All is fair in love and war. At least the Nazis thought so. They deployed sex like any other weapon in the service of the Third Reich. Al Camino examines many shocking cases, where brothels were hotbeds of bugging and blackmail, and pillow talk could topple nations. Cases include: • The bugging of Salon Kitty, a high-class brothel in Berlin which was taken over by the SS. • Nazi spy Lilly Stein, a 'good-looking nymphomaniac' who slept with US men in order to blackmail them. • Princess Stephanie Julianne von Hohenlohe, who used her intimate relationship with Lord Rothermere to get the British newspaper Daily Mail to support the Nazis in the 1930s Full of intrigue and surprise, Nazi Sex Spies presents a fascinating history of a little-known aspect of World War II.
Women commit just 4% of homicides in comparison to men. But this disproportion can make their crimes seem all the more shocking. In this chilling casebook, Al Cimino explores 34 female murderers. We meet 'Angel of Death' Kristen Gilbert who induced multiple cardiac arrests among her patients while working as a hospital nurse, Enriqueta Martí, the 'Vampire of Barcelona' who killed children to make cosmetics, and many more. These case studies give riveting insight into the lives and motives of women who decided to commit the ultimate transgression. In many of these cases, the women had suffered years of abuse and psychological breakdown before their eventual crimes. Other times their heinous acts seemed to spring from nowhere, with an unpredictability that is haunting.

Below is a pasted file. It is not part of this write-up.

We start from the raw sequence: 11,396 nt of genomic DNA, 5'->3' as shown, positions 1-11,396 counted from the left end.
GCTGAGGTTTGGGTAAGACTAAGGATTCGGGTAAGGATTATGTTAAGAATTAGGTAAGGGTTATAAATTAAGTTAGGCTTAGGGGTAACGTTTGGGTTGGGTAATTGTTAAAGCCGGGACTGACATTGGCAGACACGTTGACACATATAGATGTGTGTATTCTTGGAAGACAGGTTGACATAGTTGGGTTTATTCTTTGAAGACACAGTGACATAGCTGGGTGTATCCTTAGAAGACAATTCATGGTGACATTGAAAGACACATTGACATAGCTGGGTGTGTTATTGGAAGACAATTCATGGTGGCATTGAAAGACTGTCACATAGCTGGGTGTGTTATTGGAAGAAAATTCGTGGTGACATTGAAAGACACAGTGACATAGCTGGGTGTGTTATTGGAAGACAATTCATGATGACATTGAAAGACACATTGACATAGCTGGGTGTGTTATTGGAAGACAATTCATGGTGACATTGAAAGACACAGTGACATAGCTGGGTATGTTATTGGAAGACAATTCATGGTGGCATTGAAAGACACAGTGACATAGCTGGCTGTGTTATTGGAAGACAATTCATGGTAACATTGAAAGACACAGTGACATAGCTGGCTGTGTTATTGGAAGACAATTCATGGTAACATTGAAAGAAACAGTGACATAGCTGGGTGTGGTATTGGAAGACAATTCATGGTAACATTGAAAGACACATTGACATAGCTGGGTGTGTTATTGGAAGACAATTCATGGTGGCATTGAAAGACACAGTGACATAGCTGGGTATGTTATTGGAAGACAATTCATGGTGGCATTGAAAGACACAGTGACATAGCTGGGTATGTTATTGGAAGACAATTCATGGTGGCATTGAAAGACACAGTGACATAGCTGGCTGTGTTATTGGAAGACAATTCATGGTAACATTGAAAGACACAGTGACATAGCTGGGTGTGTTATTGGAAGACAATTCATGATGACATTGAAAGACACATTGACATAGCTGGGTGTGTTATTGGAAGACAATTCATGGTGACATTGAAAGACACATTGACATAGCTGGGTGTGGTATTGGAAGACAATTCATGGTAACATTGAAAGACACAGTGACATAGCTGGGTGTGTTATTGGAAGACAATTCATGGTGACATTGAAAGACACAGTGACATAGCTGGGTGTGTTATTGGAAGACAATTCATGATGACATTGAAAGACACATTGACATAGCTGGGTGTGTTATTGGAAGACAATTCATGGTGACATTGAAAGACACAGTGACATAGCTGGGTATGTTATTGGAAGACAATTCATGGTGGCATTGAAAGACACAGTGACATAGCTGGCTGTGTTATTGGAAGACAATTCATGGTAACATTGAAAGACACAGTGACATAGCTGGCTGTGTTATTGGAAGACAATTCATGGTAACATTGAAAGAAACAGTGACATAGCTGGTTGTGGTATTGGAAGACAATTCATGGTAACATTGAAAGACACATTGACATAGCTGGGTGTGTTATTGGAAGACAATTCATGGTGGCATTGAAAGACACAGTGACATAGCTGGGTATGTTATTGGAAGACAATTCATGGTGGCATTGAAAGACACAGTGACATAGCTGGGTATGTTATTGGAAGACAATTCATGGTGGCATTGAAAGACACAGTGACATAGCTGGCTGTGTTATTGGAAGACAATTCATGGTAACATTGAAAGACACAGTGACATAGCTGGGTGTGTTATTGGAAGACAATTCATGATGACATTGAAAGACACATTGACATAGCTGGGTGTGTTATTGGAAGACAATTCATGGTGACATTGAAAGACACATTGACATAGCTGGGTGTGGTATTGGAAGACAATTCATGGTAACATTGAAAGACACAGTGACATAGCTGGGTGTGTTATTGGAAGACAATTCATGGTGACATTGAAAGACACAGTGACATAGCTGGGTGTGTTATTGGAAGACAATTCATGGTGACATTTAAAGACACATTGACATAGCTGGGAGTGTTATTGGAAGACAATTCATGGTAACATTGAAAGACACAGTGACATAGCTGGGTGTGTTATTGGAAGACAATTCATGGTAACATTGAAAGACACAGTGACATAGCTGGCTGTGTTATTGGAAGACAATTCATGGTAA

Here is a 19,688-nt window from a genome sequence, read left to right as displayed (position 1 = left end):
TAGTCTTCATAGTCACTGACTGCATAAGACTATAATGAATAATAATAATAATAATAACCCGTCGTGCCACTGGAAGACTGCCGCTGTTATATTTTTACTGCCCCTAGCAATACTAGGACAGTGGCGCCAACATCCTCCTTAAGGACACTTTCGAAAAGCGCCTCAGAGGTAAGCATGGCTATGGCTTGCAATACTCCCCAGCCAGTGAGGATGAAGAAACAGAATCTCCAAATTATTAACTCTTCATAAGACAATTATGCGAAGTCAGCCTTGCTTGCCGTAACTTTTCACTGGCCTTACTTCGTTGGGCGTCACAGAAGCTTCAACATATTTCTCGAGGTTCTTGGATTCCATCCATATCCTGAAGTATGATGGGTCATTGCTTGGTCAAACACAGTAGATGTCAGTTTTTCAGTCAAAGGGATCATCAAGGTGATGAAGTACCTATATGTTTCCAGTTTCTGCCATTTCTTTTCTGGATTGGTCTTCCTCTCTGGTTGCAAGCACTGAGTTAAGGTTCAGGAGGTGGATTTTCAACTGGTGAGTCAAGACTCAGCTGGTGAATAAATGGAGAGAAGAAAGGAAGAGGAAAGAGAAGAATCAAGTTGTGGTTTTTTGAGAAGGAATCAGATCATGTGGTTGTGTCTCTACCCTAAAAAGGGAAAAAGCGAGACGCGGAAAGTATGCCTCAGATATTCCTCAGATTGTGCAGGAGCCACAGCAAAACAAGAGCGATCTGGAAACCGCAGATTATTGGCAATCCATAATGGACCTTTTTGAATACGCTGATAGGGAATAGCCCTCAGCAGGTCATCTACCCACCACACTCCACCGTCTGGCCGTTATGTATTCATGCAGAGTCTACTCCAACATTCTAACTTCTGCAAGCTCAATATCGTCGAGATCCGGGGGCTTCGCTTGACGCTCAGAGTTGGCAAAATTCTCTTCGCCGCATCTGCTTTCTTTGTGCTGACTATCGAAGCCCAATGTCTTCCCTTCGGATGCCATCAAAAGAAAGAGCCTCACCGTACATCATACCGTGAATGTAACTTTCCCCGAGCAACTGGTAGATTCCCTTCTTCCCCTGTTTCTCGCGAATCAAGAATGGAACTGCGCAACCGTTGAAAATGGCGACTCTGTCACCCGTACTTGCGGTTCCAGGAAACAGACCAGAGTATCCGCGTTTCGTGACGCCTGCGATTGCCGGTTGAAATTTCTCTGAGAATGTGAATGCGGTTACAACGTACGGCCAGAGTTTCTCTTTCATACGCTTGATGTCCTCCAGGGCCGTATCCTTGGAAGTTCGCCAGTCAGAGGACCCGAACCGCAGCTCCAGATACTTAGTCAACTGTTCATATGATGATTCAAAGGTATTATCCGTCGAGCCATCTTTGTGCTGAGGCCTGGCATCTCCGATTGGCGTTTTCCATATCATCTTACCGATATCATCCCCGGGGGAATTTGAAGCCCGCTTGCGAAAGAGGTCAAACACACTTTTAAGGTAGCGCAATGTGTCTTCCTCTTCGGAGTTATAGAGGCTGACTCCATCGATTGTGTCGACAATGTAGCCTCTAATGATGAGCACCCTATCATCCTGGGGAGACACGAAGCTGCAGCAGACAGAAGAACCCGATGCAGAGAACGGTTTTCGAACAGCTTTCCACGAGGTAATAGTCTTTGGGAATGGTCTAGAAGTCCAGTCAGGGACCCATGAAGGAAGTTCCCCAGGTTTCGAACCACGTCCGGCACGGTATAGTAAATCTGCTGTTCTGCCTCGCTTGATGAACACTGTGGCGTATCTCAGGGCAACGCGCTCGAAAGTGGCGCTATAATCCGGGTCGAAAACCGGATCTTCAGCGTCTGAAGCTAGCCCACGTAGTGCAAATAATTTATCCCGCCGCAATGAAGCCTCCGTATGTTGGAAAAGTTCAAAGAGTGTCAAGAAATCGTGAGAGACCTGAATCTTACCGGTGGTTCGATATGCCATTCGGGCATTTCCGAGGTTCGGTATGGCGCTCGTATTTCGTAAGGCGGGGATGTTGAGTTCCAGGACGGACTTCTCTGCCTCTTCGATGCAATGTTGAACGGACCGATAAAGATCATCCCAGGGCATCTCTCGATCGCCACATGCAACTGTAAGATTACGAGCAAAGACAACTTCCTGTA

“If the bee disappeared off the face of the earth, man would only have four years left to live.”
Maurice Maeterlinck received the 1911 Nobel Prize for Literature, for this excellent book about the life of bees. Far from being an entomologist’s study paper, this magnificent poetic work puts the nature of this very special insect centre stage.
The Life of the Bee constitutes a real philosophical voyage of discovery about the plant world and more particularly, these social insects. This original text is surprising by it’s scientific precision and accuracy. Maeterlinck's meticulous observations lead us to a veritable masterpiece of descriptions and fundamental questions, bringing into question the observer and the observed.
Indeed, the analogies that he uses between the animal kingdom and that of men, make us humble and inquiring, moved and pensive. This portrayal of the hive and the bees becomes at the same time poetic, philosophical and political.
Moving between wonder and knowledge, Maeterlinck asks us to preserve the links that unite us with nature. Now that an ecological disaster is threatening to destroy this fragile harmony, this book is well worth reading.